The "I'm Sorry" Caucus


Before the elections, I asked Rep. Jeff Flake why libertarians should vote Republican. I was actually shocked at his no-bullshit admission that they shouldn't.

I think Republicans have by and large gone native. I don't know how you can conclude otherwise. You look at any measure of spending—overall spending, mandatory, discretionary, non-defense discretionary, non-homeland security spending—whichever way you slice it, the record looks pretty bad. When you look at where we're heading, with Medicare Part D, it just means that these programs run out of money a lot sooner than they were going to already.

Republicans have adopted the belief or the principle that you spend money to get elected. When I was elected in 2000 it was ingrained in us, and since then it's been even more so: Here's how you get reelected, bring home the bacon. You have the head of the National Republican Congressional Committee, whose job it is to reelect Republicans, saying in defense of his earmarks that it's the job of Congress to create jobs.

What didn't come across in print was how physically exhausted Flake was. When I pushed him to say something positive about the GOP, he'd throw his head back and sigh. But in today's Wall Street Journal, Flake extends those arguments; it sounds like victory has liberated him. For example:

During the 1990s, then-Sen. Phil Gramm accurately described U.S. farm policy as "enough to make a Russian Commissar puke." The Republicans assembled the "Freedom to Farm Act," which, starting in 1996, put U.S. farmers on a glide path toward an end to subsidies. Somewhere between the field and the silo, however, we became mired in the political mud. In 2002, we repealed the Freedom to Farm Act and in its place installed the "Farm Security Act"—those who value the adage about trading freedom for security can pause and shudder here—with even more lavish subsidies.

Now, with reauthorization of the Farm Bill on the horizon next year, we have to decide whether we will up the ante with Democrats in terms of red state/blue state politics in the heartland, or whether we believe our own rhetoric about free markets. This debate will have implications larger than the fiscal one. Most notably, it will determine if we are serious about the future of free trade.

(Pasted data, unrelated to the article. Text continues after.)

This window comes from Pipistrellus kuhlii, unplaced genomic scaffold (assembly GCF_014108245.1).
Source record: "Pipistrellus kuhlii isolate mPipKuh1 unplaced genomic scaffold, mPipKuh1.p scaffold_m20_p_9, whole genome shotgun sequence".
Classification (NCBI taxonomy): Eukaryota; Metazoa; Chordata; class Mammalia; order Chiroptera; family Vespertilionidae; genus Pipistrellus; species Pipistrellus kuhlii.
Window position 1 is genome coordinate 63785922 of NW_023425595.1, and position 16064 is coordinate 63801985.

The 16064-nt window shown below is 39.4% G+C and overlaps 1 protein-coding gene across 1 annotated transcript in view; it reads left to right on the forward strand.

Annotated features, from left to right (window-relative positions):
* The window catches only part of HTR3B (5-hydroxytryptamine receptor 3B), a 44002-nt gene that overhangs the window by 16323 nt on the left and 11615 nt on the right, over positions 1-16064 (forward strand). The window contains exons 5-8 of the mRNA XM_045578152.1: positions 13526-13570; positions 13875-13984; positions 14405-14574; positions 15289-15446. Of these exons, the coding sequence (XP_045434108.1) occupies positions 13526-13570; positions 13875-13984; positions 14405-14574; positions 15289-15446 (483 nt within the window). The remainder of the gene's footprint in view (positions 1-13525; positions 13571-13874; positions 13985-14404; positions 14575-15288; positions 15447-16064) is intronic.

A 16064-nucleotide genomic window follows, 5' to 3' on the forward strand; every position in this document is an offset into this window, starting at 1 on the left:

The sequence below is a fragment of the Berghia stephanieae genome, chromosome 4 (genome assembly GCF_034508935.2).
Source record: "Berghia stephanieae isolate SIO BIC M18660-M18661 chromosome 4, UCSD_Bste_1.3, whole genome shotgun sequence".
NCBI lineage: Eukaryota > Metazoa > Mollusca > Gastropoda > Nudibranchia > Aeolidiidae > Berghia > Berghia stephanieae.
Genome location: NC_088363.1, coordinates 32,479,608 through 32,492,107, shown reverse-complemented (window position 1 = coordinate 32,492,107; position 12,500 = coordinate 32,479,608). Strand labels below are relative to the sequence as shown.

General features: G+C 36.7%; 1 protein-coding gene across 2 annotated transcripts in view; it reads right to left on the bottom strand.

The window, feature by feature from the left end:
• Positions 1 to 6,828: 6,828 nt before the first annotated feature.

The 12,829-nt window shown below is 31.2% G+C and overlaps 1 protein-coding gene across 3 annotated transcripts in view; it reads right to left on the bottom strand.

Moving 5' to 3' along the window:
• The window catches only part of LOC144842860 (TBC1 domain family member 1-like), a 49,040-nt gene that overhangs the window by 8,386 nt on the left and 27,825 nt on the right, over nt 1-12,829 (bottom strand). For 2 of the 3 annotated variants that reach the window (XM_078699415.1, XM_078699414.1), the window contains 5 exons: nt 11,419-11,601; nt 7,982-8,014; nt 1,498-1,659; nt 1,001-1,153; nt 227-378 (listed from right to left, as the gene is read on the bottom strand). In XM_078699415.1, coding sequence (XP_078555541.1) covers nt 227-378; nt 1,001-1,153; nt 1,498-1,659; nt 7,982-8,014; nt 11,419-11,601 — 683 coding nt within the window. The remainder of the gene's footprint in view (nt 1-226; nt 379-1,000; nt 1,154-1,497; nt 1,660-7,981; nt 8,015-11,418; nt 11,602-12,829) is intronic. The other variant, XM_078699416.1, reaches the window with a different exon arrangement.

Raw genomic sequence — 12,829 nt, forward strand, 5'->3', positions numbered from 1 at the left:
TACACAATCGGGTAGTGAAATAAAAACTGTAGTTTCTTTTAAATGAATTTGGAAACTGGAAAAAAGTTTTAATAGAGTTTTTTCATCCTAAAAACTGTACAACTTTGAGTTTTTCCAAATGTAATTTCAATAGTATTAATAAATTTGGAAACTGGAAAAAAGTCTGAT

Read it all; Flake is ready to work to rid the GOP of its current pathetic leadership.

NEXT: A Challenge to Democrats and the Lefty Blogosphere

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  1. Politically speaking, a GOP purge isn’t necessary. This isn’t that big of a setback, and the reasons for it are less philosophical and more tied to recent events.

    However, I’d love to see some heads roll. I noticed that National Review had an article today talking about how many people who would normally vote GOP were complaining that the GOP was the party of big government now. Whether the GOP politicians mean it, a large percentage of their base do believe in low taxes and limited government/reduced spending. I’ll believe a big shift up to libertarian land when I see it (almost certainly won’t happen on social issues), but a minor revolution would be nice.

  2. I went back and reread the Reason article David cited and was struck, as he was, by Flake’s honesty. He essentially called the election at that point, expressing the same exasperation with the GOP the voters would on Election Day.

    But what stood out, once again, was Grover Norquist’s smug equivalence of “tax cuts” with “less spending.” Flake at least doesn’t make that mistake. Slice it any way you want to, but high deficits and high debt always end in a debased currency that disproportionately afflicts the middle class. So it was in Brazil, in Argentina, in medieval France, in Weimar Germany, in every country in every era since the very first caveman “people’s representative” chiselled the very first IOU into the very first rock.